The lack of access to Covid-19 vaccines results in the deaths of many people and even accelerates the development of new variants. Researchers from Tel Aviv University, led by Prof. Alexander Golberg of the Porter School of the Environment and Earth Sciences, have found that a substance called ‘ulvan’ extracted from edible marine algae prevents the infection of cells with the coronavirus.
The researchers believe this affordable and natural material may help solve serious problems, such as the spread of the coronavirus in large populations, especially in developing countries with limited access to vaccines. The study is still in its early stages, but the researchers are hopeful that the discovery will be used in the future to develop an accessible and effective drug to prevent coronavirus infection.
Prof. Golberg explains: “It is already clear today that the coronavirus vaccine alone, despite its effectiveness, will not be able to prevent the global spread of the pandemic. As long as the lack of access to vaccines remains unaddressed for billions of people in underprivileged communities, the virus is expected to develop increasingly more variants, which may be resistant to vaccines – and the war against the virus will continue.”
“It is very important to find affordable and accessible solutions to suit even economically weak populations in developing countries. With this aim, our lab tested a substance that could be extracted from a common seaweed. Ulvan is extracted from marine algae called Ulva, an edible ‘sea lettuce’ common in places like Japan, New Zealand and Hawaii,” he adds.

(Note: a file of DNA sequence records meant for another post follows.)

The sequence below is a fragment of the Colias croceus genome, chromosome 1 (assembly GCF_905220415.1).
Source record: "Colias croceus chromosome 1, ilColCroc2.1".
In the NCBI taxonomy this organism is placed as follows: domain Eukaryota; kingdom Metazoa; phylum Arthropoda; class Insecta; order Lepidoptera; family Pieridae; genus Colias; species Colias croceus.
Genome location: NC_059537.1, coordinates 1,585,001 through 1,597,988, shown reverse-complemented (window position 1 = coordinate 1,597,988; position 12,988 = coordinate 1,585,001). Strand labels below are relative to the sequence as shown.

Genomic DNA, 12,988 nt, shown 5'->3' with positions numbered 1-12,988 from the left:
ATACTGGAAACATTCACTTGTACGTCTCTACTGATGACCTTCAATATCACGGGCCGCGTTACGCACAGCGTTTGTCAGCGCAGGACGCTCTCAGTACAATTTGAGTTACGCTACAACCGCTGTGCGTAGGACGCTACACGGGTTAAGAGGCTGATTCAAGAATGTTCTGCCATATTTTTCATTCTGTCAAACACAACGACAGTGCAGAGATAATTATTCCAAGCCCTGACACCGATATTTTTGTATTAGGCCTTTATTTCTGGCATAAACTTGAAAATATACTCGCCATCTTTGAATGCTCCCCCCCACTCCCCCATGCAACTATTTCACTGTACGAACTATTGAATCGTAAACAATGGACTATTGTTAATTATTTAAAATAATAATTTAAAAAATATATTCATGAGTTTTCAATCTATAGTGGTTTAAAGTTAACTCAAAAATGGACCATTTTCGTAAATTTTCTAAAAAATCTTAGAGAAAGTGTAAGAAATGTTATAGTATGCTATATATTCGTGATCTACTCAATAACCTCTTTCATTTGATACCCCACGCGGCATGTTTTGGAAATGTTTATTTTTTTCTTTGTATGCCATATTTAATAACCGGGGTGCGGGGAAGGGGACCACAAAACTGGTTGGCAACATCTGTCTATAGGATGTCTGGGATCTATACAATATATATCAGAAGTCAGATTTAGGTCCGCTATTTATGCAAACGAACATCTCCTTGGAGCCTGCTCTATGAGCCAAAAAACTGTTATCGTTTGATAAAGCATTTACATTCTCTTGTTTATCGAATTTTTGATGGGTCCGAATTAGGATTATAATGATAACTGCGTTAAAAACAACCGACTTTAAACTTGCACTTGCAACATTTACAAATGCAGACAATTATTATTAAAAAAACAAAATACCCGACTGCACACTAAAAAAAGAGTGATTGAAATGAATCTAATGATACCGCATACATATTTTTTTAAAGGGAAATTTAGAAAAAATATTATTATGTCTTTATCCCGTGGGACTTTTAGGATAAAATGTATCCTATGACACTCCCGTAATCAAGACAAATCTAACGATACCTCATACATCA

Golberg explains that his lab’s rational for exploring the potential use of ulvan for coronavirus defenses was motivated by previous discoveries of its effectiveness in preventing plant viruses along with some human viruses.
To test their hypothesis, the TAU researchers grew Ulva algae and extracted the ulvan from it before sending samples to the Southern Research Institute in Alabama, which deals with infectious diseases. The US researchers built a lab model to test the activity of the substance produced by Prof. Golberg’s team. The cells were exposed to both the coronavirus and the ulvan. It was found that, in the presence of ulvan, the coronavirus did not infect the cells. As opposed to extracts from other algae tested, the substance demonstrated success in preventing coronavirus infection.
According to the researchers, “The substance was produced in raw production, meaning it is a mixture of many natural substances, and we must find out which one is responsible for preventing cellular infection. After that, we will have to examine how, if at all, it works in humans.”
The research team consisted of Shai Sheffer, Arthur Rubin and Alexander Chemodanov from Dr. Golberg’s laboratory, Prof. Michael Gozin from the School of Chemistry and the Tel Aviv Universicy Center for Nanoscience and Nanotechnology. They collaborated with researchers from the Hebrew University, the Meir Medical Center in Kfar Saba, and the Southern Research Institute in Alabama, USA. The article was published in the journal PeerJ.
Featured image: Specially designed closed system with photobioreactors for seaweed production at TAU